The Fall of Fall

If you’re anything like me, you’re trying to hold on to these last days of autumn. You find yourself Snapchatting trees that stop you in your tracks, or picking leaves up off of the sidewalk to press into your journal. Your walks have gotten longer as your fingers have gotten colder and your sneakers are always crunching through the fallen heroes of the season.

What’s that? That’s just me? You, like, actually do your homework?

Visit the library?

Interesting.

Okay, well you’ll be feeling this autumnal nostalgia soon enough when the temperature drops below zero and the world is colorless and bleak. While most of the leaves have lost their luster, some remain.

To capture these the last of this season, I got out my angstiest camera lens and went for a nice little wander throughout campus ~a le flâneur. Fortunately, the sky was especially dismal for me to capture this deeply poetic season for your sadboi viewing pleasure (read: my self-gratification). I encourage you to track down each of these trees and sit under them for a while until you encounter some deep enlightenment or freeze to death — whichever comes first.

Without further ado or anymore obnoxious clichés, I present to you mediocre photos of trees:

These pure #nofilter trees truly capture the beauty of Ruth Simmons. Sit under them while wearing a scarf and reading Dostoyevski, and Brown’s camera guy will definitely put you in a brochure.

Continue Reading


WHY THE F@CK IS IT COLD AND SUNNY

I understand that the title may have betrayed a few aspects of my identity— yes, I’m from Florida; yes, I was born in California; yes, I’m obnoxious. But I resent that Providence’s temperature has been turned into a disgusting display of identity politics. I’m tired of my Northern brethren sneering at my plight— only after I tell them from where I hail. Northern or southern, rural Montana mountaineer or Bay area bro— are we not all human? Do we not all bleed red when cut? Do we not all have functioning nervous systems capable of recognizing how cruel the Providence wind can be?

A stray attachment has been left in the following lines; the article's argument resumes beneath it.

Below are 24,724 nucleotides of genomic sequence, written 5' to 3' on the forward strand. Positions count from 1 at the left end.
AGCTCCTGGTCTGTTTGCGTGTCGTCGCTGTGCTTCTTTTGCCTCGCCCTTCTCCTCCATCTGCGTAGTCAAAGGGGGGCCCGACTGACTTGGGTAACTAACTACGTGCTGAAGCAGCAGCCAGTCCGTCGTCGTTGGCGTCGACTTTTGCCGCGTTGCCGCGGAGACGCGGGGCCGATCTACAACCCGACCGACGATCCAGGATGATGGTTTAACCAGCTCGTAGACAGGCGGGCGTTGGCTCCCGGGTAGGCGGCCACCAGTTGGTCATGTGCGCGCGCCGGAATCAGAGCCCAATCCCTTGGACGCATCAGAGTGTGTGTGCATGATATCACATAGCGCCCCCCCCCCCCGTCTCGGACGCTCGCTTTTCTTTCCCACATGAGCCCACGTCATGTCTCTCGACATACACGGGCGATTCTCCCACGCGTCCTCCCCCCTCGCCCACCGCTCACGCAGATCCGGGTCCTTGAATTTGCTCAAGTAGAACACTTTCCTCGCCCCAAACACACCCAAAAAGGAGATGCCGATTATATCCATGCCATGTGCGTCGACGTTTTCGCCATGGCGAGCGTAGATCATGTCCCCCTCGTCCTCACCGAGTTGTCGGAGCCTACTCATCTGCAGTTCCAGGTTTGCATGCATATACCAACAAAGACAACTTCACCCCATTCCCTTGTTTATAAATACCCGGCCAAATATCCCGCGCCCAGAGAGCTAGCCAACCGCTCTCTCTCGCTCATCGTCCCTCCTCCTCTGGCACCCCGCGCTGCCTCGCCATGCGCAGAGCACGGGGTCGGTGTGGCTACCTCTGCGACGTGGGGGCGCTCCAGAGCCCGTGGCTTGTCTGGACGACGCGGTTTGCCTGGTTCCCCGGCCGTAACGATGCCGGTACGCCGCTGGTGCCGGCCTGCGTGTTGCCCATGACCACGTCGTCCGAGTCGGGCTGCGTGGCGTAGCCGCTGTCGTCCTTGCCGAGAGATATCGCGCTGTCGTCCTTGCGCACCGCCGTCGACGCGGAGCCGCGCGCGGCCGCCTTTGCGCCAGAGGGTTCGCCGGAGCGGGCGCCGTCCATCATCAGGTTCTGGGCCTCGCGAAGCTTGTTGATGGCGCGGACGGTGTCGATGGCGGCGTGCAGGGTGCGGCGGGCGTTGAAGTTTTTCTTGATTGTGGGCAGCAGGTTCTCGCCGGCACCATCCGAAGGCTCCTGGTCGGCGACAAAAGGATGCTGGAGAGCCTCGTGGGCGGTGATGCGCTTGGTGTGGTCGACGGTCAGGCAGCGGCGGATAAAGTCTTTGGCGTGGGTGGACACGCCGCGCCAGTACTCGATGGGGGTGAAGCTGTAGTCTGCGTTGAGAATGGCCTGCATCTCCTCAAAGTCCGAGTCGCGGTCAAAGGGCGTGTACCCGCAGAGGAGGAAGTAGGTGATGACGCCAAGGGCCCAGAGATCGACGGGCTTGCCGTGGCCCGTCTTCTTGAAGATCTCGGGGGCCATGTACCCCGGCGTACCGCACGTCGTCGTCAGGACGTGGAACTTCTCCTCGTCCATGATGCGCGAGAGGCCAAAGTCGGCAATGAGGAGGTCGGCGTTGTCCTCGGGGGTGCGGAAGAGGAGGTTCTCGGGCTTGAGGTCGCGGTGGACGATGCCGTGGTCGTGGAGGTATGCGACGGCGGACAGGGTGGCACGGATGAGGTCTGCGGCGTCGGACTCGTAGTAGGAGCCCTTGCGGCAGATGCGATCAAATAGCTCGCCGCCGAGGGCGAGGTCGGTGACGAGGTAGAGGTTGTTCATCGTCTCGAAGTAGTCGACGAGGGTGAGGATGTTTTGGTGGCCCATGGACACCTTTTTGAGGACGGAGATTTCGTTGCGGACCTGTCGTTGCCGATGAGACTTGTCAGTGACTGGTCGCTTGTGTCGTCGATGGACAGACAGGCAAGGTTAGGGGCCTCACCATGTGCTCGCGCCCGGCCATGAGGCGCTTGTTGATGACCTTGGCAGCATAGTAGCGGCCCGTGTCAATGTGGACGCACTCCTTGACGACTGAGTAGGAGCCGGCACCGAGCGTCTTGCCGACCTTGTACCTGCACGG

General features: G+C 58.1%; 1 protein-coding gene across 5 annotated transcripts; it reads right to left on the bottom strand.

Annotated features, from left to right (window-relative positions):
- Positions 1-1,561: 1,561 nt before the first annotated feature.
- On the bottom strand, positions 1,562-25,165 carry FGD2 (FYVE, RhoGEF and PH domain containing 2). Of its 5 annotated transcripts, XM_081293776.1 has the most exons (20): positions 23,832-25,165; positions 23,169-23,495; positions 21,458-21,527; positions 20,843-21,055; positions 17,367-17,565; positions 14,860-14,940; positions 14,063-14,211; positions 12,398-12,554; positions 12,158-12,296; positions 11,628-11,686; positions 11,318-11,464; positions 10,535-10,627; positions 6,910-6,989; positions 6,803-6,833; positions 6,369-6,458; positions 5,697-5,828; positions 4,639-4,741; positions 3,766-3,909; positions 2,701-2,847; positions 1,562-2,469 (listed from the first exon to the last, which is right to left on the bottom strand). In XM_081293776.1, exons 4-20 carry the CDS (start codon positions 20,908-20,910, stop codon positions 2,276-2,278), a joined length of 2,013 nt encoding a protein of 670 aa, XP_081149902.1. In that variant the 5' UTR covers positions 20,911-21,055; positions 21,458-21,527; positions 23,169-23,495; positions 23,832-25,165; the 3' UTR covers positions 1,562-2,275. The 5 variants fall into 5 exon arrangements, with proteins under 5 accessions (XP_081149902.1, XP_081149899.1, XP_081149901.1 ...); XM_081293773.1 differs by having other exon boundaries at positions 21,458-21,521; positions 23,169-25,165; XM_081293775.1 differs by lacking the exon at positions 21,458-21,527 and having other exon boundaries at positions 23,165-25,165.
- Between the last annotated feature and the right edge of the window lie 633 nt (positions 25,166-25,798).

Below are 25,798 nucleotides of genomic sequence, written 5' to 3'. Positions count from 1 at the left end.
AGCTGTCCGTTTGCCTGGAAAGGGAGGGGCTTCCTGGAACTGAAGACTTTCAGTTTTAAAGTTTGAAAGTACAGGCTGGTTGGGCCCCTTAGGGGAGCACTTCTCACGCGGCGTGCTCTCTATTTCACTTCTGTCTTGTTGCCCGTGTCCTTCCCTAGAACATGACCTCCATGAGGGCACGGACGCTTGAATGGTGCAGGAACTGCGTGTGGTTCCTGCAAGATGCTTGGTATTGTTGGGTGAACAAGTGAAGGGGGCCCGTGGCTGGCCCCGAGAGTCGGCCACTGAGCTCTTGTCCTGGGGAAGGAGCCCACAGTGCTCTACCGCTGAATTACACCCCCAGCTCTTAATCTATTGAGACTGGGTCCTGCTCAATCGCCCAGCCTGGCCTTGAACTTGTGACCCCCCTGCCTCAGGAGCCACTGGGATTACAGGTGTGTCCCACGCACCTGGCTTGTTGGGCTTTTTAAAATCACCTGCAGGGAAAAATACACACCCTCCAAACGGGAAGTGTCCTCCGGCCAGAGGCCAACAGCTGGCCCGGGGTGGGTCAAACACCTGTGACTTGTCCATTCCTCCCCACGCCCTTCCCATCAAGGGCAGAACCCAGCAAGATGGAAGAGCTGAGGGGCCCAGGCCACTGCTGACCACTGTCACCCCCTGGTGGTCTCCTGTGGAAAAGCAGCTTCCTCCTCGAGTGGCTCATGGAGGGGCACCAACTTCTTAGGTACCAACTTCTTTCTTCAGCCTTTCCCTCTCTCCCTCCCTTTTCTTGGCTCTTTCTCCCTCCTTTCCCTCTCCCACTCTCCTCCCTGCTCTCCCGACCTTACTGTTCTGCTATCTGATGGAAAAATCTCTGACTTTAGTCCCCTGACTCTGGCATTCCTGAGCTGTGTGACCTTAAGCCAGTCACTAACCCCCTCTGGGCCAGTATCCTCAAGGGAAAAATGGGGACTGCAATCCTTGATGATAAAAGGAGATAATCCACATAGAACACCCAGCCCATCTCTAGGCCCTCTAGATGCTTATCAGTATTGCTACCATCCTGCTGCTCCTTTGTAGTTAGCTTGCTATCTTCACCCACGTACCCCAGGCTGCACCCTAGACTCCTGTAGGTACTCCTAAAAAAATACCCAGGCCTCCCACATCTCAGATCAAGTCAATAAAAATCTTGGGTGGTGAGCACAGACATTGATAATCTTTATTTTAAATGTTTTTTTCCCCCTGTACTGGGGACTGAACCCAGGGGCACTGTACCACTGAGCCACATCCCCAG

Look, don’t get the wrong idea. I’m not one of those southerners, I did my research. I didn’t show up to Brown with a single pair of sandals in hand and a few pastel colored shorts, naively expecting the Northeast to cater to me. No, I perused Winter Coat Weekly for months before deciding on my perfect synthetic feather-filled friend. I weathered the jeers of my friends as I asked them innocent questions like “Why can’t I just wear my jean jacket?” I did my due diligence, all in the efforts to keep myself toasty in the icy winter months.

Continue Reading


Holiday food, globally defined

 

a7e9ac75163e69ad09472697193e3599

                Thanksgiving in a nutshell

Thanksgiving for a number of college students was a chance to have a bit of familial comfort and a respite from the Ratty/Vdub experiences to instead indulge in pumpkin pie, apple pie, stuffing, mashed potatoes, and everything autumnal and awesome. But of course, not everyone at Brown celebrated Thanksgiving or ate Thanksgiving food; BlogDailyHerald went straight to the source and asked a few international students to share their own favorite holiday foods. We posed a survey to the international community at Brown and here are some of the answers we got:

For those looking to mix up the obscene amount of chocolate eaten during the holiday season (hello, winter break ’15), José Soria ’19 of Madrid, Spain,  has your alternative. Jose loves turrón, which he describes simply as “super Spanish.” Turrón is essentially a blank canvas for your sweet tooth dreams. Any variation of a block of egg whites, sugar, and honey is considered turrón, and add-ins typically include nuts and chocolate. (Side note: when I lived in Spain my host family had a basket of turrón on the table for three months surrounding Christmas and it was beautiful.)

turrones

For Ian Cheung ’16, of Hong Kong, his favorite holiday food is tang yuan, which is “composed of these little balls of glutinous rice filled with black sesame, in a kind of soup broth.” In addition to being delicious, tang yuan has sentimental value for Ian because “‘it’s a very non-Western sweet food that symbolizes family union,” and reminds him of visiting relatives and family gatherings in Taiwan when he was a kid. It also has the added bonus of being hilarious to eat, because according to Ian, tang yuan is super chewy and often leaves lots of black sesame seeds between your teeth.

 

 

tangyuan

    Does that not look ridiculously fun to eat?

Continue Reading


Blogify: First Day of Fall

35317-Charlie-Brown-Autumn-Gif

Shopping period is ending and the temperature is cruising in the low 70s which can only mean one thing: it’s officially fall. Time to pull out your favorite layers and get to stepping on some crunchy leaves. Here’s a playlist of all your favorite fall-related songs and other jams to get you ready for Providence’s moodiest season.

Image via.